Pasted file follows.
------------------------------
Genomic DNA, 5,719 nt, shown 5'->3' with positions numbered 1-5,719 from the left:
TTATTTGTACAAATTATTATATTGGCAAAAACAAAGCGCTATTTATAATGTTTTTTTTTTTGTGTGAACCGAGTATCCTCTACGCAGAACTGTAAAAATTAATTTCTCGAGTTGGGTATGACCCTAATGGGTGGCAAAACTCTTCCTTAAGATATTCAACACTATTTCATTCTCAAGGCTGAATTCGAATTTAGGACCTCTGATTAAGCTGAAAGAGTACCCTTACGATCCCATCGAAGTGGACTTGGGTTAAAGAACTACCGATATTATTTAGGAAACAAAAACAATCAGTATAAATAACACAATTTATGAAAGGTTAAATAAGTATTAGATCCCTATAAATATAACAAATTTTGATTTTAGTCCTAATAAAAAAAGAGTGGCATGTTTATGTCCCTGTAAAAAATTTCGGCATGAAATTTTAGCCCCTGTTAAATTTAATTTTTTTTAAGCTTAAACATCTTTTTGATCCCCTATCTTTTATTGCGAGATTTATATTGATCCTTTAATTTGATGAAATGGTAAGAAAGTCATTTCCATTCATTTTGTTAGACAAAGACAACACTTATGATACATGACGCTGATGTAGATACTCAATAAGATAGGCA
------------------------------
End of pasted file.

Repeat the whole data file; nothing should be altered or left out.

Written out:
Genomic DNA, 5,719 nt, shown 5'->3' with positions numbered 1-5,719 from the left:
TTATTTGTACAAATTATTATATTGGCAAAAACAAAGCGCTATTTATAATGTTTTTTTTTTTGTGTGAACCGAGTATCCTCTACGCAGAACTGTAAAAATTAATTTCTCGAGTTGGGTATGACCCTAATGGGTGGCAAAACTCTTCCTTAAGATATTCAACACTATTTCATTCTCAAGGCTGAATTCGAATTTAGGACCTCTGATTAAGCTGAAAGAGTACCCTTACGATCCCATCGAAGTGGACTTGGGTTAAAGAACTACCGATATTATTTAGGAAACAAAAACAATCAGTATAAATAACACAATTTATGAAAGGTTAAATAAGTATTAGATCCCTATAAATATAACAAATTTTGATTTTAGTCCTAATAAAAAAAGAGTGGCATGTTTATGTCCCTGTAAAAAATTTCGGCATGAAATTTTAGCCCCTGTTAAATTTAATTTTTTTTAAGCTTAAACATCTTTTTGATCCCCTATCTTTTATTGCGAGATTTATATTGATCCTTTAATTTGATGAAATGGTAAGAAAGTCATTTCCATTCATTTTGTTAGACAAAGACAACACTTATGATACATGACGCTGATGTAGATACTCAATAAGATAGGCA